Several weeks ago we announced that Plutocrats: The Rise of the New Global Super-Rich and the Fall of Everyone Else, by Chrystia Freeland, is the first book we’re reading in our book club.
Freeland will be doing a live chat with us on Tuesday, November 27 at 7 PM ET, in which she will be available to answer your questions.
In the meantime, here are some questions for you to use to guide your own book club discussion of Freeland’s book.
1. What surprised you most about plutocrats?
2. The book gave several different scholars’ perspectives on income inequality — some think it is terrible, others don’t. Some even celebrate inequality. Did the book leave you with the impression that rising income inequality hurts social mobility?
3. When the original Wall Street movie came out in 1987, bankers made $2 to $3 million a year and that was thought of as an exorbitant amount of money. Now, the super-rich can expect to earn $20 to $30 million a year. In fact, those making $5 or $10 million probably don’t feel like they are making enough. As overheard at a Manhattan dinner party, an elite wife commented: “You know, the thing about 20” — by this, she meant $20 million a year — “is 20 is only 10 after taxes.” Do you think the Gordon Gekkos of today are the same as those of the Reagan years, or are they different?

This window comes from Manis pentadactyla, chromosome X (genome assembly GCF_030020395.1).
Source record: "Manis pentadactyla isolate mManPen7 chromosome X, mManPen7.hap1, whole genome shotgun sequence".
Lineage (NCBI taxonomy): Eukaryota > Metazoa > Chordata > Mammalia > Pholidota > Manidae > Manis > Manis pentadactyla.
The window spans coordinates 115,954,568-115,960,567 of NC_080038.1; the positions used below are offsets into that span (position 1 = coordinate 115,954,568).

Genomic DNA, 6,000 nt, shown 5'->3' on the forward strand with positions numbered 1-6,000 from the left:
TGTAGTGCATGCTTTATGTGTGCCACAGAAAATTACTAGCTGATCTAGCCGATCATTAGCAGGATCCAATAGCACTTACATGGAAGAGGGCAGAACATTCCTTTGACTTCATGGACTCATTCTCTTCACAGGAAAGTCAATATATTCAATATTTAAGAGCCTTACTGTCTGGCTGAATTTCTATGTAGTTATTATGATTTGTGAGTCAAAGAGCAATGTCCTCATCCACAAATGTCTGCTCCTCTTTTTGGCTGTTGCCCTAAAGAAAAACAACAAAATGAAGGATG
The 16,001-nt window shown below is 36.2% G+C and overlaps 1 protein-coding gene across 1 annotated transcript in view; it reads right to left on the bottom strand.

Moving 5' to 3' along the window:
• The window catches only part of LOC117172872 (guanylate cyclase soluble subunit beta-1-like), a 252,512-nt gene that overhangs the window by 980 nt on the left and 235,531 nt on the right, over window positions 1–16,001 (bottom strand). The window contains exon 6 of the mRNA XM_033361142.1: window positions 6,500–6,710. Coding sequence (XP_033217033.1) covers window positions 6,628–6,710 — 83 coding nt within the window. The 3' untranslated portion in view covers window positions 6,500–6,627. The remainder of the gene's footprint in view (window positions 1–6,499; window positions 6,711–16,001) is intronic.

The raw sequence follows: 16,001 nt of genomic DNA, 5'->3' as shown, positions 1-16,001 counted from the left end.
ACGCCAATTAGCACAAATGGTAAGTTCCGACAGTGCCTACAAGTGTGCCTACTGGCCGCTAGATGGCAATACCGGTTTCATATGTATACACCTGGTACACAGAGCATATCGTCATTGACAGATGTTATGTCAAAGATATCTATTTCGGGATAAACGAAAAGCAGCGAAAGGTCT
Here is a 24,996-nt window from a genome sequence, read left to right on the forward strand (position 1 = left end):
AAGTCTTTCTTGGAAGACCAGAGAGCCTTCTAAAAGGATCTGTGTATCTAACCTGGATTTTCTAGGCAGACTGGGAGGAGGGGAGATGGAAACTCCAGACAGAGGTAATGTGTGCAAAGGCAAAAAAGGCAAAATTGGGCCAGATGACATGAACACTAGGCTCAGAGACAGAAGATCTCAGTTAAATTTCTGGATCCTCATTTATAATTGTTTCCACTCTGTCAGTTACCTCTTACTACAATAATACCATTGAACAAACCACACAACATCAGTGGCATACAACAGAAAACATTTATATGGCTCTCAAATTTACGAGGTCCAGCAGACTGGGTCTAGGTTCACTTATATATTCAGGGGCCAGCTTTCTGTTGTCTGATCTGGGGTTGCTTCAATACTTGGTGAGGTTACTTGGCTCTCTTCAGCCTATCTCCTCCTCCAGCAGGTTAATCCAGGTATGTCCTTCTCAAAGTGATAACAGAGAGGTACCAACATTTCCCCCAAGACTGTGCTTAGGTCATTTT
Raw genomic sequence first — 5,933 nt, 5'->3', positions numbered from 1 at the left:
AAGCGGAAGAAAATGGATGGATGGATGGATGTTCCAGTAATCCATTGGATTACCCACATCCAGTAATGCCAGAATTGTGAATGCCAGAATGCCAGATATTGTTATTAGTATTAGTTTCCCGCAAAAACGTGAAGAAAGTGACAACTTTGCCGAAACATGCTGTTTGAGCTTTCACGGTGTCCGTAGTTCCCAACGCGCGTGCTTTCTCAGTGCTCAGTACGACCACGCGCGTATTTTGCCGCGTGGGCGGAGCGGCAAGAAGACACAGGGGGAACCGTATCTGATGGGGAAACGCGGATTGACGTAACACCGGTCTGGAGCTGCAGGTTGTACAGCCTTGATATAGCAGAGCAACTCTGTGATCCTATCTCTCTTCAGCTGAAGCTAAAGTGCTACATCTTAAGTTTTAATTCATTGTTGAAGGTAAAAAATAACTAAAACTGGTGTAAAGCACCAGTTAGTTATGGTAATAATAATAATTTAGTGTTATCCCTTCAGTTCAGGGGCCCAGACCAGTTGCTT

4. If you were a plutocrat, would you feel victimized by President Obama’s rhetoric and policies?
5. Breaking down the politics of income disparity: the left blames it on sociopolitical change (decline of unions, lower taxes for the rich), while the right blames it on deep structural factors (globalization and technology). Why do they take such different stances and where is the root of the problem? What do you think the biggest driver of growing income inequality is?
6. Why are Americans reluctant to talk about income inequality? Why wasn’t it a bigger issue in the 2012 presidential race?
7. Why are there so few female plutocrats?
8. Is Venetian-style crony capitalism inevitable in the United States?
9. Given the growing economic power of the plutocrats, how can the state, and state servants like regulators, be independent?
Thanks to Chrystia Freeland for her help in developing this discussion guide.